When Maine first shut down in 2020 we were just at the start of the Spring season, the chill of winter started to subside, the earth started to thaw and in the midst of isolation and chaos, the promise of Spring made everything feel a little bit lighter. All across the world, triggered by panic, so many of us began to think in survival mode. How will I support and feed my family when going to the grocery store felt uncertain at best and life-threatening at worst? Regular people became home bakers, makers, gardeners and entrepreneurs and I was no different. With some extra time on my hands I made my first successful loaf of white bread, followed by challah, beignets, muffins and even pasta. We expanded our garden and spent most waking moments out in nature because it was the only place that felt safe.
As the chill of winter 2020 rolled in, we went back to work, back to modified and complicated school schedules and, along with our shortening daylight hours, went my ambition to do absolutely anything. From that point, and right into Spring 2021, we were busy. Everyone was trying to play catch up on all we thought we missed the Summer before. I ended out the year exhausted, depressed and feeling so disconnected from myself that I couldn't seem to find my way back. Everything feels heavy and stressful again and I can't help but wish myself back to April 2020 when things moved slower.
Since the start of 2022 I've been feeling an overwhelming pull to be outdoors again, to move my body with intention and purpose and to live simpler. This isn't an unusual feeling for many of us, during October to December we are sucked into consumerism, rich foods and political season which all take a tole on our mental and physical well-being and leave us depleted. Then we are plopped right into January feeling unprepared but optimistic about what could-be. I chalked up my need for nature to these very normal seasonal feelings.
Then I downloaded a copy of Where the Deer and the Antelope Play by Nick Offerman. I've listened to all of his audio books so I was excited for this one to come out but, truthfully, I didn't even look at what it was about. I had just assumed it was more of his life's ramblings that I've so enjoyed in the past. This book could not have come at a more perfect time, of course one man's opinions don't necessarily make for any kind of 'sign' and I wasn't really looking for one but this book reiterated what I've been feeling this past year - a disconnect from myself and nature. American's have nurtured this culture that 'nature' is something we need to experience or control but it's totally the opposite. Nature doesn't request anything of us, it's going to do it's thing whether we're there or not and it's actually our job to do as little as possible, to utilize what's abundant and only use what's necessary.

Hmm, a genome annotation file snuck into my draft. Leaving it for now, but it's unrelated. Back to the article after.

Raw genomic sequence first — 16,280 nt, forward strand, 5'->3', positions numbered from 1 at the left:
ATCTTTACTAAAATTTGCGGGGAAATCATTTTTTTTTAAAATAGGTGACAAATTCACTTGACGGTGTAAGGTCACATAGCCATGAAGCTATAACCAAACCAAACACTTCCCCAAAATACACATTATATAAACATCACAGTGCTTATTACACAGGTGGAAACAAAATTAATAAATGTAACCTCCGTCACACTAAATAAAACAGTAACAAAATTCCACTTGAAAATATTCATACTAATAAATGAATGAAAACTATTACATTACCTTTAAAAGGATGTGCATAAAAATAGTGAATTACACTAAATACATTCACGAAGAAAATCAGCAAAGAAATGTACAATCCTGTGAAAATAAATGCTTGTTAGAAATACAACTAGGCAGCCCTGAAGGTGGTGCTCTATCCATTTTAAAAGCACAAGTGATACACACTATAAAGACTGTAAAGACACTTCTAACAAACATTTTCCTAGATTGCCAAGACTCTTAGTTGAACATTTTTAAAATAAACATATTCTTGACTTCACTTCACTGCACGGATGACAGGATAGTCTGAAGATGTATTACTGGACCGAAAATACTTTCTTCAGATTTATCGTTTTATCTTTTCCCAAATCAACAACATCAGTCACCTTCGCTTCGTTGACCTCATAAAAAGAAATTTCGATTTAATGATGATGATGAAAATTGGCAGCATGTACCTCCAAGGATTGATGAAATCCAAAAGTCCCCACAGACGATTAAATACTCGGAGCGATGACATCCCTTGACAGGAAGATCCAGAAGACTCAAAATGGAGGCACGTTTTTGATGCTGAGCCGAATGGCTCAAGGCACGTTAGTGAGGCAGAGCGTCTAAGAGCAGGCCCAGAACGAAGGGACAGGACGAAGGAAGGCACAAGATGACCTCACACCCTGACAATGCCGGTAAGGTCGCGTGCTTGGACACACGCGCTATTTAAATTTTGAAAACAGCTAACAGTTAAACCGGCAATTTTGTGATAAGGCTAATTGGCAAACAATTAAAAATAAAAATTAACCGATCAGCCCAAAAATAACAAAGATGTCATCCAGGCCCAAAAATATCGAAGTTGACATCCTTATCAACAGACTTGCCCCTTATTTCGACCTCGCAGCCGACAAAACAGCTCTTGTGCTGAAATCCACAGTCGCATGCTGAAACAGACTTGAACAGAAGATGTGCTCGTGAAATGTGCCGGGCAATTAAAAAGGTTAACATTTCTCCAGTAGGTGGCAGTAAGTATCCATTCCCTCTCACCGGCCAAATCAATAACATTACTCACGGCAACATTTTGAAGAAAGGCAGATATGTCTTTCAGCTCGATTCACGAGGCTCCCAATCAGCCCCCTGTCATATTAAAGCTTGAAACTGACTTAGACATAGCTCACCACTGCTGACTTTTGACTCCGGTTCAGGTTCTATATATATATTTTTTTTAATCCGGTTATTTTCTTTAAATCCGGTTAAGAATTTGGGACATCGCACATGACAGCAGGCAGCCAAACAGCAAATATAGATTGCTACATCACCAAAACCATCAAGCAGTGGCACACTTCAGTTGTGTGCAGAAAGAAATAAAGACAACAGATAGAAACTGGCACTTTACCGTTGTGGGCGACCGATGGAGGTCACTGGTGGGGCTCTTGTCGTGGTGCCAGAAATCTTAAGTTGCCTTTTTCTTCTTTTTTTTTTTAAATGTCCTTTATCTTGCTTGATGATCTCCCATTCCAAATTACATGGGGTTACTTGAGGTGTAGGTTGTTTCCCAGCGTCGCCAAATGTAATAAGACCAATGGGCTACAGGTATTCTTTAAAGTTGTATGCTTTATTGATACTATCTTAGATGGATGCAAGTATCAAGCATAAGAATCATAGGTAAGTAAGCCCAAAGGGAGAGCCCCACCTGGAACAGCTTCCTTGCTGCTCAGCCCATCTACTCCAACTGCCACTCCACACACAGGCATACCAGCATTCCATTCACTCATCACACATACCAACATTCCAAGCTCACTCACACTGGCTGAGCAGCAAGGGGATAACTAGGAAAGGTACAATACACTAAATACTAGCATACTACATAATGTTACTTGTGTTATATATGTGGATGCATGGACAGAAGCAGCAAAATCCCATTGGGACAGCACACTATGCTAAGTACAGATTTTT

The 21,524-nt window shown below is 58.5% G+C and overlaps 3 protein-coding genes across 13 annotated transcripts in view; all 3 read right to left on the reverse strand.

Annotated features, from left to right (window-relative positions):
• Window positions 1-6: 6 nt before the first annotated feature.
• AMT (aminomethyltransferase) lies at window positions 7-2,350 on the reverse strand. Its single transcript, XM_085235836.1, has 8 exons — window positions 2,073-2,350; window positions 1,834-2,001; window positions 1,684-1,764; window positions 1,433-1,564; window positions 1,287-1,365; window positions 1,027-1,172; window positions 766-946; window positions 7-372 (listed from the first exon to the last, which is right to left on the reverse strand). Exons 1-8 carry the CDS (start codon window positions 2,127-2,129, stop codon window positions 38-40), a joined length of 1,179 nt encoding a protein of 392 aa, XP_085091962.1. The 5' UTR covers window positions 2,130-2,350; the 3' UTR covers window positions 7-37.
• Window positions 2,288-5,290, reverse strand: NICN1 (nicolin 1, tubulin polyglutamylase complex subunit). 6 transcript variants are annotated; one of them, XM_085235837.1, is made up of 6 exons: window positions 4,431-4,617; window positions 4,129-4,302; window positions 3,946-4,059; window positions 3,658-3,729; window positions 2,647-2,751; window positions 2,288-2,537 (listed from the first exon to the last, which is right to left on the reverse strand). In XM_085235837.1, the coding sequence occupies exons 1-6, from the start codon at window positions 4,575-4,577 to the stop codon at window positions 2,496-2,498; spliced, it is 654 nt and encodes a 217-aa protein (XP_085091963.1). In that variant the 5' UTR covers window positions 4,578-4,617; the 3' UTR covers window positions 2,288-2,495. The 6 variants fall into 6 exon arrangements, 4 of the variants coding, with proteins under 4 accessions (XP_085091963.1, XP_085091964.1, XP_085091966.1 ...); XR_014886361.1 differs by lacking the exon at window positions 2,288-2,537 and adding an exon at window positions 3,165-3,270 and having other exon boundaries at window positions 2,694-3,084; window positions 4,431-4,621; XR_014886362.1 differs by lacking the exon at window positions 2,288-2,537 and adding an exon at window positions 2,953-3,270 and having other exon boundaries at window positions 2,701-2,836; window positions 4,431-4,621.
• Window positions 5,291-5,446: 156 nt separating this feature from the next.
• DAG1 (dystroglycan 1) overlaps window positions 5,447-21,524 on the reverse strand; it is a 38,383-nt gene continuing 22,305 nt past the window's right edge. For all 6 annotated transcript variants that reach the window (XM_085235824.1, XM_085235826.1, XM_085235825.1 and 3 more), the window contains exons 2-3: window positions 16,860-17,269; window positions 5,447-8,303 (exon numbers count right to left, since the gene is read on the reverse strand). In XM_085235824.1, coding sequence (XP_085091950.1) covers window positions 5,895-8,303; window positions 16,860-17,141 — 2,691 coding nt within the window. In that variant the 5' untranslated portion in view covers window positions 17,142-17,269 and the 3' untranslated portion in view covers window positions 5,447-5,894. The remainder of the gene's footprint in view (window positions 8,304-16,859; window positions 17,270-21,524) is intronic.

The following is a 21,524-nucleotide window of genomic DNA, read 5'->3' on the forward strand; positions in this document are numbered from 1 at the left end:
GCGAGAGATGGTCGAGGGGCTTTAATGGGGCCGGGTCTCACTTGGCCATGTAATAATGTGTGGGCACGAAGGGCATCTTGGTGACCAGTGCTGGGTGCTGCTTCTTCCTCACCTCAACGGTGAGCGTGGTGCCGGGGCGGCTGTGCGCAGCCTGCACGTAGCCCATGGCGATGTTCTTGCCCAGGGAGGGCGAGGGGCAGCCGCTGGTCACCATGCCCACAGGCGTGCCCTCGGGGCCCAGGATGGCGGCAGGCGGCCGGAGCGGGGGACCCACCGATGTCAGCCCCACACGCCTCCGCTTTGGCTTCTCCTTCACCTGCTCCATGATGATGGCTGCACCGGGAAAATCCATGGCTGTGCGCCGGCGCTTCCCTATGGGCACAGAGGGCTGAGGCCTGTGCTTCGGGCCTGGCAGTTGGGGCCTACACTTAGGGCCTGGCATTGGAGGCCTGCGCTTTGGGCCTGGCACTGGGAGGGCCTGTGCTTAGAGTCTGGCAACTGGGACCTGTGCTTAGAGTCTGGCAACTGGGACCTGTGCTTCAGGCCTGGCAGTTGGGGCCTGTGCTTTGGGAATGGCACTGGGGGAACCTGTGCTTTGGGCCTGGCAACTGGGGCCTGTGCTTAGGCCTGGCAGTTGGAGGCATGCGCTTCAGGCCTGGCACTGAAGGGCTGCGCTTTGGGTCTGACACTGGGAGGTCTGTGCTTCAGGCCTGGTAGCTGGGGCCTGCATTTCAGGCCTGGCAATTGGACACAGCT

After finishing Offerman's book, I started back up with Rachel Brathen's podcast, Conversations from the Heart. I picked up with the most recent episode at the time titled 'It Takes A Village: Living with Nature, Building Community and Starting from Scratch'.
WOW. If the first book wasn't some kind of sign, this podcast was. Rachel discusses her recent move from Aruba to her homeland near Stockholm, Sweden. She touches on how although she's been relatively content, the feeling of not belonging or being displaced has been following her for a long time and only her return to nature and Mother Earth has made her feel safe again. She realized this during the beginning of shut-downs when she began to garden, cook and be in nature more than ever before. This is exactly how I've been feeling. I have always been most content during the summer months, when I spend my 15-20 minutes a day tending to my garden. Rachel asks the question, why can't we live like this always?
I've never been a goal setter, or maybe it's more accurate to say that I've never been a goal achiever. I'm going to be risky and make a goal to exist in nature as I am, to reconnect to the earth every chance that I can and to live simpler with less expectation.
My mantra for 31 is I exist with nature.
I am a Maine maker and mother of two. I dabble in graphic design and co-own a screen printing business with my husband of 9 years.